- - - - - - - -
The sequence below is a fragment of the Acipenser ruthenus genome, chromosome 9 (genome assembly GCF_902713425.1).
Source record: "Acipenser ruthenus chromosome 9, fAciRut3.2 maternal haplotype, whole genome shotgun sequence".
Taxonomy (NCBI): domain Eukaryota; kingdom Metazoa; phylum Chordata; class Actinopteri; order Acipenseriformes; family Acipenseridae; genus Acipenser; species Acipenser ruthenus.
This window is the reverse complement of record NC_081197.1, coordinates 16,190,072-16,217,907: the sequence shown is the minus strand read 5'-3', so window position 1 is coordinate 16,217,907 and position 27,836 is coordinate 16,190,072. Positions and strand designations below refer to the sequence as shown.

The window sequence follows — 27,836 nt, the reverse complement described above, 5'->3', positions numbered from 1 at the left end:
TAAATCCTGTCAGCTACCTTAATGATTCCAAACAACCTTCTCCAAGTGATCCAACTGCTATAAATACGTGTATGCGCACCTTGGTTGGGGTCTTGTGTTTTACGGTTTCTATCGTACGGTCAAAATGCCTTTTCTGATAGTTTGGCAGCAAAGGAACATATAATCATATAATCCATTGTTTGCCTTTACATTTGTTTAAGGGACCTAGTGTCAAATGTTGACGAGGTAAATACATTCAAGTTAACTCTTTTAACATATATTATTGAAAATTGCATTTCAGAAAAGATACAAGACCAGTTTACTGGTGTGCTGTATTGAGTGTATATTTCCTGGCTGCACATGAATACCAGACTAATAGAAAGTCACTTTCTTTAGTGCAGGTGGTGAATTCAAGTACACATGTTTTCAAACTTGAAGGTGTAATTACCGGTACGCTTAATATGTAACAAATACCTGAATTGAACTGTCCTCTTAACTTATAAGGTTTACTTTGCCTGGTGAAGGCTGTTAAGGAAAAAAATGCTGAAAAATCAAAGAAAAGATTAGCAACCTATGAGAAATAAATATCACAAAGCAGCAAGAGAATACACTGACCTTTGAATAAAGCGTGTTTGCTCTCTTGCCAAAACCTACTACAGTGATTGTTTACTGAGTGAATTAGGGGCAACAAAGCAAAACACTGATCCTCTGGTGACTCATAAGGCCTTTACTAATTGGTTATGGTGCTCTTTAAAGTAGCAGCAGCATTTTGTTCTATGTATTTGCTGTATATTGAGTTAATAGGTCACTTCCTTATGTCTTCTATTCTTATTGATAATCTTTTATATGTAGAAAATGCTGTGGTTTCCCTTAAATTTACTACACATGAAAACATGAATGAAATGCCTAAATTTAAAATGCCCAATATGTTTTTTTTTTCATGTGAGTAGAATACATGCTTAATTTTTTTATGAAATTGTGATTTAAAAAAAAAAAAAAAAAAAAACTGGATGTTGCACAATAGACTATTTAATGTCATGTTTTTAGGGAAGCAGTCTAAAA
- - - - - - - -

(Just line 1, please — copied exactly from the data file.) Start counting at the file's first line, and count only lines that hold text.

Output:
The sequence below is a fragment of the Acipenser ruthenus genome, chromosome 9 (genome assembly GCF_902713425.1).